8:30 p.m., Sun., Aug. 7, in Aud. A,
Angell Hall. A pupil of Marian Owen,
Miss Scott will play compositions by
Bach, Hayln, Chopin, and Elwell, in par-
tial fulfillmen of the requirements for
the degree of Bachelor of Music. Open
to the public.
Student Recital Cancelled: Mora Lee
English, pianist, whose recital has been
announced for Mon., Aug. 8, in Aud. A,
Angell Hall, has postponed her program
until early in the fall. The new date
wili be announced later.
Fidelio, BethOven's opera, will be pre-
sented by the Department of Speech
and the School of Music tonight at
8:00 p.m. in Lydia Mendelssohn Theatre.
Late-comers will not be seated during
The Fresh Air Camp Clinic will be held
at the Main Lodge of the Camp on
Patterson Lake, Fri., Aug. 5, 8:00 p.m.
Studlents with a professional interest
are welcome.' Dr. Tom Miller will be the
Friday services at 7:45 p.m. at the
Hillel Foundation, 1429 Hill St., Fri.,
Graduate Outing Club meets every
Sunday at 2:00 p.m. at the Northwest
entrance to . Rackham. Wear old
clothes, bring a bathing suit.
La Soiedad Hispanica of the De-
partment of Romance Languages will
hold its last weekly meeting this sum-
mer Sat., Aug. 6, at 7:30 p.m. in the
Michigan Room of the Michigan League.
Social hour, impromptu talks and
Spanish music and songs. Refresh-
A R M Y 'S K Y C A R S * - Self-propelled cars, developed
by Army research engineers, can shuttle 20 tons of cargo on
cables from ship to shore without use of piers.
I U N I 0 R - S I Z E 1 E T -- A youngster looks at one of the world's smallest jet planes, the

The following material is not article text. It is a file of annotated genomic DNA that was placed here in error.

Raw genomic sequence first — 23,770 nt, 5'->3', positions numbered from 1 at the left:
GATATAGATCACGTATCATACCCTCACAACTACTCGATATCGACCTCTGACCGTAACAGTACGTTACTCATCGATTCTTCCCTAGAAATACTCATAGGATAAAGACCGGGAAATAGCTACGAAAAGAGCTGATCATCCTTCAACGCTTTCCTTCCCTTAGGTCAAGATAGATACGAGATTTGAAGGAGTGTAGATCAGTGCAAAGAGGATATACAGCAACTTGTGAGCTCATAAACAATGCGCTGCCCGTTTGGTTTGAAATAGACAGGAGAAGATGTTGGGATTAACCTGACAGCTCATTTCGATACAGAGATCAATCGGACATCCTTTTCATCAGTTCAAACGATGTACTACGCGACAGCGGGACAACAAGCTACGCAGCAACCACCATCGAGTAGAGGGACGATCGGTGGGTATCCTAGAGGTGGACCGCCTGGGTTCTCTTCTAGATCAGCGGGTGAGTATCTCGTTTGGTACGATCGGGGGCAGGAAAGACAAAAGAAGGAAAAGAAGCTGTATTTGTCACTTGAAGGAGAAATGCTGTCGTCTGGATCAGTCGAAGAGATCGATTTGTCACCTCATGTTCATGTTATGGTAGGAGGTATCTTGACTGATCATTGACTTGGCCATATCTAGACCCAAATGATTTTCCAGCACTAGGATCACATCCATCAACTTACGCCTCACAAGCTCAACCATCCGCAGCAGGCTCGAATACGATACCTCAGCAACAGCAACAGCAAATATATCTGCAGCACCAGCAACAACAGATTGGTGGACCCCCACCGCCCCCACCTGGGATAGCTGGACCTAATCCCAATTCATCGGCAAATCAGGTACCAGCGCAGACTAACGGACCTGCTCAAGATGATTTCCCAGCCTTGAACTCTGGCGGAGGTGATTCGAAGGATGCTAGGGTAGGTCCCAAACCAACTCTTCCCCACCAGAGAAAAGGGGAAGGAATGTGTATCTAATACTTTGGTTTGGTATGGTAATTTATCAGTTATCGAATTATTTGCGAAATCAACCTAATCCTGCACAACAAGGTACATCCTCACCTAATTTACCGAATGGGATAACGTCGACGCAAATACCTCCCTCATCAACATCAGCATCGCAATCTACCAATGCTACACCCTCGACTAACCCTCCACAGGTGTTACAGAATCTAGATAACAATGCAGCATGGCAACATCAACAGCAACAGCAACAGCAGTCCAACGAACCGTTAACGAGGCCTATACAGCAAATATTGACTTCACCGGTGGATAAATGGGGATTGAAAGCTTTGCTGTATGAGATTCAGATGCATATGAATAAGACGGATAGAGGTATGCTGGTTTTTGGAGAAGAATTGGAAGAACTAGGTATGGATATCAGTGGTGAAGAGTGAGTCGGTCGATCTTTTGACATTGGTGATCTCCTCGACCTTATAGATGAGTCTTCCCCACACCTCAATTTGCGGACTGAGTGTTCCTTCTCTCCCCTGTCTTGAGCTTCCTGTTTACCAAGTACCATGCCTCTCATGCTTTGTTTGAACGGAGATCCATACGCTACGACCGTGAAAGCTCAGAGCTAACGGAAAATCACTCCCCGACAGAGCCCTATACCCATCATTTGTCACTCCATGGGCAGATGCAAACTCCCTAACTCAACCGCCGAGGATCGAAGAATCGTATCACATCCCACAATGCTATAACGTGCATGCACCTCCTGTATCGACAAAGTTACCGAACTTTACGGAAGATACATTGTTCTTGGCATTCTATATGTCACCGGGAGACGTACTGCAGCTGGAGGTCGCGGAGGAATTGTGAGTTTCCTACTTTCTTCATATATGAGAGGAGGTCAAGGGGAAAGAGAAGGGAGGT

IFrench-built Payen PA-49 at an aviation show near Paris. Plane's wingspan is just under 17 feet.
2 DAYS OF WONDERFUL BUYS
FOR NOW, LATER INTO FALL
AND EVEN NEXT YEAR.
We're clearing dress fashions to make room
for exciting new Fall styles. Hurry in for a
big selection of wonderful buys in Dresses-
Gather a closetful at these swvings. Dresses
of every kind from cotton to Evening Dresses.
SIZES: 7-15, 10-44, 1212 to\24 , Tall
Originally $10.95 to 39.95.
5.98 to 19.98
A cool way to get away from those
Christmas doldrums, shop at ..,
L E V E L C R O S S I N G -- Thelma Hopkins, competing for Queen's University, Belfast,
wins women's high jump in a London track meet with a leap of five feet, five inches.
S H I P - T O - S H I P -- U. S. Navy Undersecretary Thomas
S. Gates rides high-line back to Sixth Fleet flagship from a
supply vessel during 4 NATO exercise in the Mediterranean.
i: '.?i::.;F::? 5 ;'3 :.>x.;.... s :;a:"::"::< : ;;;:;.. ..:a' : 'rss :i r: i <i>i = i z:8i__~M :. ? _. _ ...
..5. :..... _.:.:.... a ..:: . .. ......... ...... a. .r. _... .., 'ice. r. ".r ...hv... +.:....:.. 5.. .____.'s+'r r....$r _ '.